Dogwood White Florida Native

S & J Nursery’s Guide to Growing

Dogwood Tree

in the Northeast Florida Landscape

Cornus Florida )

Dogwood Origins:dogwood turning colors in the fall

– Native to the eastern United States / Florida Native Tree

Dogwood Exposure:

– Although further North in its range these trees will grow with full sun exposure,
here in North Florida | St. Augustine | Jacksonville landscapes, the Florida native Dogwood trees will do best
as understory tree where other larger growing shade trees such as Oaks or Pines block some of the hot sun off of
its foliage in the afternoon. I refer to them as what I call an “edge of the woods’ planting

Dogwood Foliage :

– Deciduous foliage of the Dogwood Tree is a light leaf green color during spring and summer and will turn red to maroon color before falling off the tree for the winter.

Dogwood Soil Preference / Salt tolerance:

– White Florida Dogwood trees prefer deep rich well-defined soils including sandy loam, acidic and slightly alkaline soils as long as they do not remind wet or soggy after North Florida’s heavy rainfalls.

– Cornus Florida has a low salt tolerance and should be avoided in any sodic soil situations and near salt air. See Bottlebrush trees for a beautiful option for a salt tolerant ornamental tree that will tolerate North Florida’s ocean breeze exposures along marshes or coastal areas.

Dogwood Size Variance:

– Dogwood trees can reach sizes of 25-35 feet H | 15-25+ feet W depending on how many trunks are allowed to develop.

Dogwood Growth Habit:

– White Dogwood trees tend to have lower branches with a fairly horizontal branch pattern and upturned branches through the center.

Dogwood Growth Rate:

– The owner of a Dogwood tree is a patient and caring individual. The slow growth rate and particular care needed for successful establishment into the landscape do a good job of making the trees somewhat of a rarity.

The trees go unnoticed much of the year and blend into the neighboring landscapes well until spring, when you happen to glance over as your driving down the road and see a mature White Florida Dogwood in full bloom, you will know it is worth the wait, and maybe even the extra fuss in the first few seasons.

Florida Dogwood Bloom:

– Little compares to a Florida Dogwood in full bloom. The white flowers almost cover the bare branches each year in early spring before the tree puts on its cloak of leaves for the year.

– The trees may go unnoticed much of the year and blend into the neighboring landscapes well, that is until spring… when you happen to glance over as your driving down the road and see a mature White Florida Dogwood in full bloom, you will know it is well worth the little bit of extra fuss to get a newly planted Dogwood tree established into your landscape, even the slow growth rate wont bother you, one glance out of the corner of your eye in early spring is all it takes to fall in love with these trees.

Dogwood Water Requirements:

– I have often repeated the infamous words that a Dogwood tree is not truly yours until it has survived two growing seasons in the landscape.

 – A slower growth rate means a slower transition from a potted perfectly cared for and pampered tree to a hardened off survivor in the North Florida | Jacksonville | St. Augustine landscape. In other words… it takes more TLC for a longer period of time than most trees because of the prolonged establishment period.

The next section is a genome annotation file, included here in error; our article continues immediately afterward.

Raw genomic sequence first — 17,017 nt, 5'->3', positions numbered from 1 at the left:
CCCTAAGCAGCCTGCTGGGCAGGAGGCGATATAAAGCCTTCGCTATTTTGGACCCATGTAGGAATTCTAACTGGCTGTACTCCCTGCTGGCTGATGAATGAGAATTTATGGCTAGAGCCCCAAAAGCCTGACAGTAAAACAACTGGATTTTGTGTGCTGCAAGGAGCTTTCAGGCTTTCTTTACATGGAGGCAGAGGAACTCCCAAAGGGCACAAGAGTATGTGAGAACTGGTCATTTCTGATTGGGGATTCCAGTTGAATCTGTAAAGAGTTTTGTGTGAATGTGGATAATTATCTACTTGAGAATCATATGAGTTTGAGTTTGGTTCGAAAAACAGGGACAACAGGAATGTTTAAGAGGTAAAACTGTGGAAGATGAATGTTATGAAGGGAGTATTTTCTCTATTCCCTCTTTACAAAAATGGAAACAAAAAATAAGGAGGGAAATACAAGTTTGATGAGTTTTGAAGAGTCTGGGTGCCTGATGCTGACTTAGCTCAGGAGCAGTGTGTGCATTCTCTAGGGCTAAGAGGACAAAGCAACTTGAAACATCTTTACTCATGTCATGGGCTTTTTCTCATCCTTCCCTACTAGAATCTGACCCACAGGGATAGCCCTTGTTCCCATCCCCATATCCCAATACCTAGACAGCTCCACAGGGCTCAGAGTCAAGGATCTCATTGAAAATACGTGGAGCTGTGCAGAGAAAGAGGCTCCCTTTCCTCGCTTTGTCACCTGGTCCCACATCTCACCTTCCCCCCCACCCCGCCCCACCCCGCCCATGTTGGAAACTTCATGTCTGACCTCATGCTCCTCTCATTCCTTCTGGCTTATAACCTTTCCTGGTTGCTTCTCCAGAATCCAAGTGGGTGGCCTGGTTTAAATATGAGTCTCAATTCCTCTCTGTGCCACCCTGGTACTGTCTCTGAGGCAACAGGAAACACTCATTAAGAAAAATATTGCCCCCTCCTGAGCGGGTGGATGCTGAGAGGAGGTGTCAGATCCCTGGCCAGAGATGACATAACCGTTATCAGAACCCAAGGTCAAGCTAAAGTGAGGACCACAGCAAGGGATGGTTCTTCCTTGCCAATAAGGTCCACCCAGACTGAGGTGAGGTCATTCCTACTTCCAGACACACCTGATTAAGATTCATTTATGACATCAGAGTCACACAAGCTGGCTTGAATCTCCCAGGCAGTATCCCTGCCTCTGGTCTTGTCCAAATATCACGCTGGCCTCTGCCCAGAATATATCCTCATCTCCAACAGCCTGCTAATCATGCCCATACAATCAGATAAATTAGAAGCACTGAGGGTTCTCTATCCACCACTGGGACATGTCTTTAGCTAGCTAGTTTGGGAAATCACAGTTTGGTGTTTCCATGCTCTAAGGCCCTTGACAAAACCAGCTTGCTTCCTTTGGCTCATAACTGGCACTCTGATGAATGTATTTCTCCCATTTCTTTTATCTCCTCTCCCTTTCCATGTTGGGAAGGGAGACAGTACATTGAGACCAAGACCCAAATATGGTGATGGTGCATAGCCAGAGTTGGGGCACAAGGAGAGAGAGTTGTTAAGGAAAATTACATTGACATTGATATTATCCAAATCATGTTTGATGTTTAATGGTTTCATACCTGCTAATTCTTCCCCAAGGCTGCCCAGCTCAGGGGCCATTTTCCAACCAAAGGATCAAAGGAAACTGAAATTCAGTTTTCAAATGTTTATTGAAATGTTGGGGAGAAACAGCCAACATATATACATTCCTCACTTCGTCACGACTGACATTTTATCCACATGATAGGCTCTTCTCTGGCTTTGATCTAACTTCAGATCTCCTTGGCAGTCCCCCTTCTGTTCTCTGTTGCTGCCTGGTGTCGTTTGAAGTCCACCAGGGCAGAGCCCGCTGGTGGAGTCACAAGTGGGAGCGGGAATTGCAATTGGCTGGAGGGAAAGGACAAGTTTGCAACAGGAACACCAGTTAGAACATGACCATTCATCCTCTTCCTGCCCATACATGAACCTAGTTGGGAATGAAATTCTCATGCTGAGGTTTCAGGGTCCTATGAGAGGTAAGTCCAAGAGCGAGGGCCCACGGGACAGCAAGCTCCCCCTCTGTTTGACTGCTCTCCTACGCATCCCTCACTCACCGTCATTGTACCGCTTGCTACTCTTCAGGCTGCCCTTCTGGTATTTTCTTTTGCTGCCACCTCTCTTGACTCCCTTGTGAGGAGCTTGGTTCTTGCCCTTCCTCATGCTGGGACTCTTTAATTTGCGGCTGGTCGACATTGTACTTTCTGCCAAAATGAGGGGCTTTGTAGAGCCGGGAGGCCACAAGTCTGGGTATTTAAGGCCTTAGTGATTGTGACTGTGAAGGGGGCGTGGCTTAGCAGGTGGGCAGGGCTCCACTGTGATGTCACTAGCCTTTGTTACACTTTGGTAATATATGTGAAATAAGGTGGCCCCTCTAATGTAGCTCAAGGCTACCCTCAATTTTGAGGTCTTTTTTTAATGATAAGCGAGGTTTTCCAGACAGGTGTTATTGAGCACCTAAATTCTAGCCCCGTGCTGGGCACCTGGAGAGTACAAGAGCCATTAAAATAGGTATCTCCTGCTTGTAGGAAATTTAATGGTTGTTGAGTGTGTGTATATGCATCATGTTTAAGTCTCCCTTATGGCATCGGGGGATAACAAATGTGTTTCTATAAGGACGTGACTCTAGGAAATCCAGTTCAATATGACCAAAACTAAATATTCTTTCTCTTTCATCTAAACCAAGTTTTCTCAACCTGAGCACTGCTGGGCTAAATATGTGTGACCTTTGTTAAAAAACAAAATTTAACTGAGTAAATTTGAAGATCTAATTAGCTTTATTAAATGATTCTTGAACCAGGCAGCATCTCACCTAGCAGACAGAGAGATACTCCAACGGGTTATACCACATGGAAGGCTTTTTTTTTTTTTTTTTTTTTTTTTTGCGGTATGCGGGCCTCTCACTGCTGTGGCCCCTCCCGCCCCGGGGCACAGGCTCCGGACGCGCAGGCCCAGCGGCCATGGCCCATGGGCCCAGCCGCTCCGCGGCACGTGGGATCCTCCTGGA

– Dogwood trees will need to be watered on a daily basis for a minimum of a two month period, then slowly tapered back to every other day then every third day and so on until you reach a weekly watering during its first season in ground after planting.

 – Think your done? Not so I’m afraid, Dogwoods will require a second season of TLC the following year. A weekly thorough watering is needed especially during times of reduced rainfall to ensure survival of these trees in the landscape.

Butterfly or Bird Attracting:

– The Florida White Dogwood will attract birds to its graceful branches,
particularly when fruiting. Birds love those little red oval shaped berries for the few weeks each year they will be there.

Best Uses For Dogwood Trees:

– Although Dogwood trees tend to be more of an investment in time and attention than many other trees for North Florida | Jacksonville | St. Augustine landscapes, they are well worth the trouble. Tree choices to match the beauty of a Dogwood in full bloom are few and far between.

 – Use Dogwoods as an Understory tree or ornamental tree where they will
receive morning sun and afternoon shade in a location where you will be able to sit and enjoy them each year in the spring.

 – The low lying horizontal branches make the shade underneath the branches of a Florida Dogwood the perfect spot for a bench, lounge chair to read in or even a picnic table.

Care of Dogwood Trees in the North Florida | Jacksonville | St. Augustine landscape:

– Water every day during the prolonged establishment period. ( See Dogwood water requirements of further explanation)

-They will need consistent water during the establishment period and supplemental irrigation during dry spells or particularly hot dry summers for the first few seasons after planting.

– Little, if any pruning is needed on the Florida Native Dogwood tree.

– Provide a 1 ft diameter circle of mulched area where grass is kept from growing for each inch of caliper (or diameter) of trunk measured 4 inches from the ground level.

– Fertilize each spring with a mixture of Milorganite and a slow release poly coated plant food such as Osmocote or Stay Green general purpose plant food, sprinkling the fertilizer around the mulch circle underneath the foliage of the tree.